Few figures have captured the our imagination as much as the wrecker-pirate who lured ships ashore with false lights, murdered survivors and plundered what the waves did not destroy. They inhabited the world’s isolated coastal frontiers–the Bahamas, the Carolinas, Cornwall, Key West, Newfoundland and New Jersey–and they’ve been stock characters in the lore of the shore for generations.
This engraving graced the cover of Charles E. Averill’s popular 1848 dime novel The Wreckers: or, the Ship-Plunderers of Barnegat. Published two years after sensationalist accusations of piratical wrecking on the New Jersey coast (roundly refuted by a legislative investigation), The Wreckers tells the story of Rudolf Raven,”the Wrecker of Barnegat.” It’s a thriller–more sensationalist than the false charges that inspired the tale–with sentences that made my head spin. And it’s a great read. As Averill describes Raven, pictured above:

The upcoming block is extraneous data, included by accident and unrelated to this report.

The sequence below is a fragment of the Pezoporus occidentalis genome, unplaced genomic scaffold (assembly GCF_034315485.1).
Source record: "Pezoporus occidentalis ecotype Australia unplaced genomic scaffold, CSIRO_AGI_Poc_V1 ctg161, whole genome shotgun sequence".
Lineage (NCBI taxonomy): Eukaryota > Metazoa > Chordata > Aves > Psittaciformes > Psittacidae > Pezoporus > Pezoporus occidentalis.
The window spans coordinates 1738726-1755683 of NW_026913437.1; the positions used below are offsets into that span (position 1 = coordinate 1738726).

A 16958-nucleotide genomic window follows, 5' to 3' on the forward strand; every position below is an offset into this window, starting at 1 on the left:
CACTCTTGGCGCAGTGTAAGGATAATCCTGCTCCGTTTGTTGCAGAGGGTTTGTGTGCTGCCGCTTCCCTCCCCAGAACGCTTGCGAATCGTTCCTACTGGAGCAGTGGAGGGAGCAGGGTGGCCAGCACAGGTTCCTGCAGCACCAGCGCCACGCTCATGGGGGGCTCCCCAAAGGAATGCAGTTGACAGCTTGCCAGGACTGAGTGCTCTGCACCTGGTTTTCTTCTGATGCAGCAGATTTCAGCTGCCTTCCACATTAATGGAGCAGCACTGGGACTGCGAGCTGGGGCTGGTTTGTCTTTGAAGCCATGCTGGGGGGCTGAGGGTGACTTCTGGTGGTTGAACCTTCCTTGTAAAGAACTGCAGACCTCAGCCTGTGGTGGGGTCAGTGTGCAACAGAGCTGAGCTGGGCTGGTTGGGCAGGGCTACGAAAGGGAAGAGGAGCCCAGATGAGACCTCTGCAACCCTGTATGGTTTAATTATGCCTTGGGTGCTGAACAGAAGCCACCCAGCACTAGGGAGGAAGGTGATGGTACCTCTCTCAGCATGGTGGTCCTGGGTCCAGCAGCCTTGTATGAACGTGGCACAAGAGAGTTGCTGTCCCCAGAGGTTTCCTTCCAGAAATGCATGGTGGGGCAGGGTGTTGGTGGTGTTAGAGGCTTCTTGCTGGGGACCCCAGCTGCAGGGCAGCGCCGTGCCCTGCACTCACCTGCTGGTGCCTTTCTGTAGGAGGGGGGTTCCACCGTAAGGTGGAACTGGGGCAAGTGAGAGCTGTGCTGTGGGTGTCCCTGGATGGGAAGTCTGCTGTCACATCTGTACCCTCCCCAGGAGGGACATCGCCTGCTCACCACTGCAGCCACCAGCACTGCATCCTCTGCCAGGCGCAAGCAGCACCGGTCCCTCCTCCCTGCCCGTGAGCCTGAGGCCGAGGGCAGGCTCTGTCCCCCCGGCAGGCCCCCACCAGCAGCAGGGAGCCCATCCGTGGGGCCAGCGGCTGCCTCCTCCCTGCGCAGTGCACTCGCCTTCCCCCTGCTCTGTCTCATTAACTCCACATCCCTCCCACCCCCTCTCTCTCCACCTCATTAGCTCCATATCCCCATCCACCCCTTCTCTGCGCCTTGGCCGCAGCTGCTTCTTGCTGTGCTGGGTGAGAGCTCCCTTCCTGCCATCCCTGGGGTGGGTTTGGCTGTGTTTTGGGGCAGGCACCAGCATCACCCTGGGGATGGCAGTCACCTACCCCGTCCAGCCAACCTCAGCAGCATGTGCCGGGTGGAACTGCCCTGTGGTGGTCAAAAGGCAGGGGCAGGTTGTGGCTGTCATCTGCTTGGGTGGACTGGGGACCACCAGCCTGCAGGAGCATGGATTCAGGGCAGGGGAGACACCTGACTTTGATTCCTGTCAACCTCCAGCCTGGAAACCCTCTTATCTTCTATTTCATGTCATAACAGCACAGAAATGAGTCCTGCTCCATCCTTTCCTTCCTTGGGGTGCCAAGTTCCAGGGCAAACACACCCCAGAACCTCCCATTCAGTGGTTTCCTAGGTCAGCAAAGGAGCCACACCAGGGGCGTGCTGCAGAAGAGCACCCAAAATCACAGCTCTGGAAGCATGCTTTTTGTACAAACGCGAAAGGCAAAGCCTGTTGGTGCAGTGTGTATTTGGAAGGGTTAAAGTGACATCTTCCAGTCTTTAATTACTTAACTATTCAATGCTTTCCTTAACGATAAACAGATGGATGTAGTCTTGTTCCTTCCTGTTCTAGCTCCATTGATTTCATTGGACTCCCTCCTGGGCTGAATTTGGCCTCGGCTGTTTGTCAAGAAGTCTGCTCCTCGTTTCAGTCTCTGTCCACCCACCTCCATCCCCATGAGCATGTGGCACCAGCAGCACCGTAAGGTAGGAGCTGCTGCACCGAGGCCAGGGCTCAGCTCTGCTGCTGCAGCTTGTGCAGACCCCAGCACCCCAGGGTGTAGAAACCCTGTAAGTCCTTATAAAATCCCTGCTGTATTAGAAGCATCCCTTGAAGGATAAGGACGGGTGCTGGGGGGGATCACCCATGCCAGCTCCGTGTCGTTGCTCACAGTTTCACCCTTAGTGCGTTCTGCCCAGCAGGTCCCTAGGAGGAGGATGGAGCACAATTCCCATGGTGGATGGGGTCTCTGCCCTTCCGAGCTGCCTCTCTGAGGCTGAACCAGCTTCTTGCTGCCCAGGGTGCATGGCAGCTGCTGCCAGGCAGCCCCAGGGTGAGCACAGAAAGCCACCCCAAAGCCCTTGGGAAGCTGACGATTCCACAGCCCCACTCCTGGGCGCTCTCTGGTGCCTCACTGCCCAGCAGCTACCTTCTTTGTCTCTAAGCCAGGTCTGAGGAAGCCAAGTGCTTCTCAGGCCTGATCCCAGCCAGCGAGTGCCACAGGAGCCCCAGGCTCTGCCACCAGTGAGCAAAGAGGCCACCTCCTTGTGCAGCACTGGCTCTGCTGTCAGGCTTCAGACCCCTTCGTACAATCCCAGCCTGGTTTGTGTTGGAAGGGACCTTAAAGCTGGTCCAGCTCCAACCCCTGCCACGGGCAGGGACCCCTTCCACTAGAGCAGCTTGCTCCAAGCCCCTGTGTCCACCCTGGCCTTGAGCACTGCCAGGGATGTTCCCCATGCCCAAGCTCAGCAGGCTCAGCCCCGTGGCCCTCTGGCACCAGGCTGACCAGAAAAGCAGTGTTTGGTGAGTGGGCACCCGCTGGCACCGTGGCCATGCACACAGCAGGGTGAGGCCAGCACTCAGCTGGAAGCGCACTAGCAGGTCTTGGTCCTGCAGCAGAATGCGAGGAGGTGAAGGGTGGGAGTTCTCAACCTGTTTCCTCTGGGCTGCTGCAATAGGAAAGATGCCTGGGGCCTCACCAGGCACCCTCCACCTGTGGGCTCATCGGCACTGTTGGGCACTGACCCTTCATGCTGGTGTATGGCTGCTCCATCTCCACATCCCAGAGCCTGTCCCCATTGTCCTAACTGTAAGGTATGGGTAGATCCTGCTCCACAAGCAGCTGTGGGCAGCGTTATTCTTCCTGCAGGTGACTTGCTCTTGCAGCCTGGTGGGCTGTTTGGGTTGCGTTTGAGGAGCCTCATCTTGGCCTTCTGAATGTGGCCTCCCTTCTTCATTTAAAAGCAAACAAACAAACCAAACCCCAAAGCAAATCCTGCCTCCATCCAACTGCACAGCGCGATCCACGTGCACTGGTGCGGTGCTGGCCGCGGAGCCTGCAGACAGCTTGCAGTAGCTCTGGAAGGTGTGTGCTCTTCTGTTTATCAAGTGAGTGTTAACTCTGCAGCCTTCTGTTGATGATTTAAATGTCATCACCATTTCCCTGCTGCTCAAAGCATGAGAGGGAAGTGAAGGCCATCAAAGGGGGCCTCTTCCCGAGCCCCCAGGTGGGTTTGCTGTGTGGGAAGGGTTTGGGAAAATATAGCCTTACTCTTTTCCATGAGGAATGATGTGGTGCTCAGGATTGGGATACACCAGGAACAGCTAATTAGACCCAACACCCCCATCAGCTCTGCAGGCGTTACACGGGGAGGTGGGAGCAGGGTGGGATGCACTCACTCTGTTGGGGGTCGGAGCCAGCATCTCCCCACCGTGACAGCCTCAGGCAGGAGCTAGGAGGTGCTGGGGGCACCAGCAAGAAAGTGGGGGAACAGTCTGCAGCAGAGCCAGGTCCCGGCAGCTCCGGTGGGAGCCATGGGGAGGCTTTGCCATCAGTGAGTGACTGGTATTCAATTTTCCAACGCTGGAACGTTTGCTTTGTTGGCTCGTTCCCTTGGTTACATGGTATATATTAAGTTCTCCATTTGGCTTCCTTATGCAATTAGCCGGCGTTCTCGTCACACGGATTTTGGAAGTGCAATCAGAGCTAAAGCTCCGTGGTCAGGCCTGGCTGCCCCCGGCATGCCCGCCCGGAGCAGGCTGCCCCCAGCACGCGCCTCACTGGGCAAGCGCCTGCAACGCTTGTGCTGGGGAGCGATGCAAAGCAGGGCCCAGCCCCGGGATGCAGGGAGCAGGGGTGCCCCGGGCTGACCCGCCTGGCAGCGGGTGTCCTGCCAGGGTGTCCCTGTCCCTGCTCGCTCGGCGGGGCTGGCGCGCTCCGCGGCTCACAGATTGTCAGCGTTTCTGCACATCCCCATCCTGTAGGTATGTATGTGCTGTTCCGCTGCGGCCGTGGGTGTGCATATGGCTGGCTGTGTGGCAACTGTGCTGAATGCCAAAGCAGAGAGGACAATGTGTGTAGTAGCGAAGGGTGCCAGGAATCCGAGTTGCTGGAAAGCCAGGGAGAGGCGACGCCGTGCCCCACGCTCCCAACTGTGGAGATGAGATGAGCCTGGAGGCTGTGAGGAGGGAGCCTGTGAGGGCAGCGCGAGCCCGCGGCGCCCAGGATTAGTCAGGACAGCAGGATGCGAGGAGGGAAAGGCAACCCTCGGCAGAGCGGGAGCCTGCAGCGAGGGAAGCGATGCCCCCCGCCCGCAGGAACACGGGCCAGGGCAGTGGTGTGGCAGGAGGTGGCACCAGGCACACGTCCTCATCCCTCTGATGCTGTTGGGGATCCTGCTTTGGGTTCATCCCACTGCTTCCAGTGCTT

…the astonished beholder started, to see the apparition which met his gaze, as that tall form towered commandingly there, upon the verge of the rock overlooking the stormy sea beyond, where, tossed on the waves rolled the shattered wreck of the lost vessel; his majestic person clad in a picturesque costume of the wild gipsey style, with the black plumed Roman helmet or dragoon’s steel casque, imparting such a martial mien to his features of daring cast and stoic, stern pride of look; with the banner of midnight black, now unfurled to the sea breeze, and its waving the folds lettered with its ominous inscription of ‘Woe to the Mariner!’ toward which the blood-streaming sabre in his sword hand’s grasp pointed threateningly, mercilessly, ruthlessly, in warning and token of the dread menace; while close behind, an iron pillar upreared its summit, from which shone forth afar over the waters a steel hoop of lanterns, the fatal false beacon of the Wreckers, with its infernal glare luring seamen and vessel to shipwreck and death!